If you want to fully customize every part of your usage of our APIs, you are always free to make the calls directly (e.g. through HTTP requests).

This guide covers both direct API requests and requests sent through Klaviyo's SDKs.

Import SDK Client

This tutorial assumes that Klaviyo's SDK is already set up locally. To check out how this is done, select the SDK version and language you want and follow the instructions given on the SDK github. For reference, you can download the SDK with a pip install call like the one commented out below.

Setting up the SDK locally in your codebase is most important for frequent API users and/or developers setting up a production job. Developers who are just testing Klaviyo's API capabilities can start with direct HTTP requests on Klaviyo's endpoints.

The code below imports the SDK Client along with some other helpful libraries.

In [1]:
# you may need to pip install the SDK for Klaviyo's current generation of APIs
# pip install klaviyo-api
In [2]:
from klaviyo_api import KlaviyoAPI

import json
import requests
In [3]:
# Note: You need to provide an API key to instantiate an SDK Client. Since we are using client-side APIs, 
#       we do not need a private key. Feel free to instantiate with an empty string as shown below.

klaviyo = KlaviyoAPI('', max_delay=60, max_retries=3)

Set Account Public Key

To execute the code in this notebook, you will first have to specify your account's public API key. Your account's public key can be found in account settings.

Again, for developers who are testing new functionalities, you should consider using a sandbox account filled with fake customer data.

In [4]:
# TODO: Replace this with your Account Public Key. This is needed to run code blocks below.
public_key = 'PUBLIC_API_KEY'

3. Hello World: Making your first client-side API request

How should my event data be structured?

Data Type

Using Klaviyo's SDK, event data is passed as a dictionary object. However, if you are using CURL or HTTP to request endpoints directly, then you will need to format payloads as JSON strings (an example is shown below).

You can take a look at the structure that payloads need to follow in Klaviyo's API documentation.

For the time being, the most important attributes to understand are profile and metric name. These are broken down in the sections below.

What is the profile attribute?

An event applies to a single customer profile. Therefore, when uploading an event to Klaviyo, you need to specify the customer profile involved. You do this by providing a unique identifier for the relevant profile.

Developers need to supply this information in the profile field. The field should map to a dictionary

Example valid profile fields:

  • 'profile': {'email': string}
  • 'profile': {'$phone_number': string}
  • 'profile': {'$id': string}

Klaviyo recommends always using email as your profile identifier unless your business only uses Klaviyo for SMS marketing. Email is typically a more stable field that will be filled out in almost all of your customer profiles.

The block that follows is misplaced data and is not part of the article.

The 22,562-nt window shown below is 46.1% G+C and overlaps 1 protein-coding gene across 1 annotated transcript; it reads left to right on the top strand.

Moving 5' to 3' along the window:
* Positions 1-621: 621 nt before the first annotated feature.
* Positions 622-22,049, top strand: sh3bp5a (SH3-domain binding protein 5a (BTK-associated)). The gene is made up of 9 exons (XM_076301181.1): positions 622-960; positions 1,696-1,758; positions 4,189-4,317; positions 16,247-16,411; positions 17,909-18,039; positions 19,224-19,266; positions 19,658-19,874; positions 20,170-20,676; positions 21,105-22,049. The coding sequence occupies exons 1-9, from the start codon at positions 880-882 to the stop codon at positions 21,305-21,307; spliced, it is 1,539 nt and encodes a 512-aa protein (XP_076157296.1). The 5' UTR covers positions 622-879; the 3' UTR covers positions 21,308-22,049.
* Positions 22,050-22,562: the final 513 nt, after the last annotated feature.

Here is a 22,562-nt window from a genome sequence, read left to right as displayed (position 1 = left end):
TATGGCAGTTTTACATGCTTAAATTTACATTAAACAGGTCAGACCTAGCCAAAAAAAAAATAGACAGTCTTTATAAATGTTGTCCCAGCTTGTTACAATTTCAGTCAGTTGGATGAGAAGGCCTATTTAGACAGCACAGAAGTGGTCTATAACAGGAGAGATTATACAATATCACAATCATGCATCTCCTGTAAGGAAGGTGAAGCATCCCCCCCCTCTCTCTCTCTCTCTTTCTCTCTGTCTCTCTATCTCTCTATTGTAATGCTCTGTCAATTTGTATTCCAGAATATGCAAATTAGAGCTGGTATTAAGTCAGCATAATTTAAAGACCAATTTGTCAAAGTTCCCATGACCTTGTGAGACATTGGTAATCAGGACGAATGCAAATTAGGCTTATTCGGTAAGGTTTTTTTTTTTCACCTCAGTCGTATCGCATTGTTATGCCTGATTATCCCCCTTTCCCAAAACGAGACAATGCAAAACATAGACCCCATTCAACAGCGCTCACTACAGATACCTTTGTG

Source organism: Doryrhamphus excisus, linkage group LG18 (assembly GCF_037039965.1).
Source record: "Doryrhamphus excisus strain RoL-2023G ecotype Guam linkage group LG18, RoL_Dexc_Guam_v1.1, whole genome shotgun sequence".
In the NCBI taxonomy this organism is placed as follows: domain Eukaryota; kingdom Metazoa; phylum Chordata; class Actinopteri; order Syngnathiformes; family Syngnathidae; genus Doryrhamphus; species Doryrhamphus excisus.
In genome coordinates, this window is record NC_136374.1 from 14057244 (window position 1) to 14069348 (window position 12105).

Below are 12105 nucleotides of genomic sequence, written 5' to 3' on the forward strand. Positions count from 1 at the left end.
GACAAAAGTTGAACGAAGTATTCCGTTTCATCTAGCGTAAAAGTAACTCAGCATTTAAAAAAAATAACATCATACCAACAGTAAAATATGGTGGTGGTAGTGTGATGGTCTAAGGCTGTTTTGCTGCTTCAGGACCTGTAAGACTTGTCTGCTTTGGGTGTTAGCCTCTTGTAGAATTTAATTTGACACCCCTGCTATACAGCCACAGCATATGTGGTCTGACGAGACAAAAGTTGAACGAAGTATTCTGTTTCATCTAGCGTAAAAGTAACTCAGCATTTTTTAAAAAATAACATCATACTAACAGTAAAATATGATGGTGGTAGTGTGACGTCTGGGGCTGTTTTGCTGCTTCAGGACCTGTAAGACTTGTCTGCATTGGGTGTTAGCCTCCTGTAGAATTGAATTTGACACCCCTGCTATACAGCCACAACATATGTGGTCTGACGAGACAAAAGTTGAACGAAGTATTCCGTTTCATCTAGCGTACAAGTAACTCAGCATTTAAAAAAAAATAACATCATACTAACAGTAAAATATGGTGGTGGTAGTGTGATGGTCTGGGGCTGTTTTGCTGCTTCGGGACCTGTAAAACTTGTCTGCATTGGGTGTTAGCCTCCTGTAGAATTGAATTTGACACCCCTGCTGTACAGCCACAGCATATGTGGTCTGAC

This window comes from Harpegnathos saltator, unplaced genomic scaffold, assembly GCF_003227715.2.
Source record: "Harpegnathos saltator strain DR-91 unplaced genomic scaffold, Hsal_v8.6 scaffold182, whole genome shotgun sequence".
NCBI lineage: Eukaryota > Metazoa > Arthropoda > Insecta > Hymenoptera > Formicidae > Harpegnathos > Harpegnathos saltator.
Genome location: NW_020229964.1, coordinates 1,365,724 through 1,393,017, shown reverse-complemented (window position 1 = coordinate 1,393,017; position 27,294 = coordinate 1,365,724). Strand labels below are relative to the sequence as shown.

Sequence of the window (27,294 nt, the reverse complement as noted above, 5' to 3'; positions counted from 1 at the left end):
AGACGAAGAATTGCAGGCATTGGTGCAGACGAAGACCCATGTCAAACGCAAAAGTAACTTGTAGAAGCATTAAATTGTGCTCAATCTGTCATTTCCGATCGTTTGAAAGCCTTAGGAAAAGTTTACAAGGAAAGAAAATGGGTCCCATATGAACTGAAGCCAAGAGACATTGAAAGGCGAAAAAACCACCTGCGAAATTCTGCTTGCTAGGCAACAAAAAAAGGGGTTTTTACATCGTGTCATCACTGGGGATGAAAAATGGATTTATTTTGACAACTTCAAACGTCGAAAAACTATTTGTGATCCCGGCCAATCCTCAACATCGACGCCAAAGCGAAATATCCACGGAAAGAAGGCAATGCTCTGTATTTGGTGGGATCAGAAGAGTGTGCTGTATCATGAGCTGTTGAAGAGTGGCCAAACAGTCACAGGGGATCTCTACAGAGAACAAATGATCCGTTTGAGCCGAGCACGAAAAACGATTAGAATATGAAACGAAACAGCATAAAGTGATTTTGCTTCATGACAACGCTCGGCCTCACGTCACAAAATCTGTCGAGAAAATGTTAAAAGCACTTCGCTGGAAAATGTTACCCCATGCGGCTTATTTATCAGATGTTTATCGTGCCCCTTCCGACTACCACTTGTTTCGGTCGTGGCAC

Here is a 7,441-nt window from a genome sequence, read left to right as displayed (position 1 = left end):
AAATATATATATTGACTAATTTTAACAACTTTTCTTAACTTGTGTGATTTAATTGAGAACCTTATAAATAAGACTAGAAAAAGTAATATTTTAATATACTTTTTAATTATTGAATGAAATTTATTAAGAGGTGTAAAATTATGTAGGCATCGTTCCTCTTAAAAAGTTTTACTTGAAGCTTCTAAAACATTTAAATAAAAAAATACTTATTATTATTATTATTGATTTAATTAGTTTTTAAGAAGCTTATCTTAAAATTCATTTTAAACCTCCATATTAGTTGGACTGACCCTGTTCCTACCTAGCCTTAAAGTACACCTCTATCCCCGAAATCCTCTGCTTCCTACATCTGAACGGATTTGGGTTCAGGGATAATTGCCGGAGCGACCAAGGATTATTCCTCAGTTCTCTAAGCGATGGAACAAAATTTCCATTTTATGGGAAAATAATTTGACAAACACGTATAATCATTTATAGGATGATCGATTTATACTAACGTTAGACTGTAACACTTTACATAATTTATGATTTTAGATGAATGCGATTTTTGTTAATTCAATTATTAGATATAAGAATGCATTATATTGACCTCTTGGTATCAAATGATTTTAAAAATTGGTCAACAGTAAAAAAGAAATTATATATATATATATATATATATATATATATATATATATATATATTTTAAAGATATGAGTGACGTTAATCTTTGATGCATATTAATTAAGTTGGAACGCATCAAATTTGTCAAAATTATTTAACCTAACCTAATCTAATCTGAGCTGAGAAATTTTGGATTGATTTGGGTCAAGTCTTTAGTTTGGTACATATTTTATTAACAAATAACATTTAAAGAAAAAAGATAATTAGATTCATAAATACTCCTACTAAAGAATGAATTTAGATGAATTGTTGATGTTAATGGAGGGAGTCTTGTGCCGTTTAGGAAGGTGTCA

Developers who want to use their own id system should write these ids into the external_id field. Customer profiles start with this field blank, but the field can house any string identifier. External ids are managed by you and not Klaviyo, so if you choose to use the field as an identifier there is an additional responsibility to make sure each profile has an id and that they are unique.

What is the Metric Name attribute?

Metrics in your account are essentially event types. For example, a Viewed Product event is an instance of the Viewed Product metric.

When posting an event, developers need to specify what metric the event falls into. Developers do this with the following:

  • 'metric': {'name': string}

If you supply a metric name that already exists in your account, the uploaded event will appear alongside those prior events. If you supply a metric name that does not exist currently in your account (e.g. Hello World), one will be created with that name. Klaviyo accounts are limited to 200 metrics per account.

If you have multiple integrations sending data into your Klaviyo account, then some metric names may appear duplicated. For more information on why this happens, please see below

Hello World: SDK

The code block below shows how to accomplish the same API call as below with a SDK request. It leads to the same results as a HTTP example below.

In [5]:
######## Reminders ########
# Always keep "type" equal to "event"
# time should be formatted as a UTC string
# properties defines the core event attributes. You do not need to provide a schema.

hello_world_payload_as_dict = {'data':
    {
        "type": "event",
        "attributes":
            {
                "profile": {
                    'email': 'julie.rodriguez@klaviyo-demo.com'
                },
                "metric": {
                    "name": 'Hello World'
                },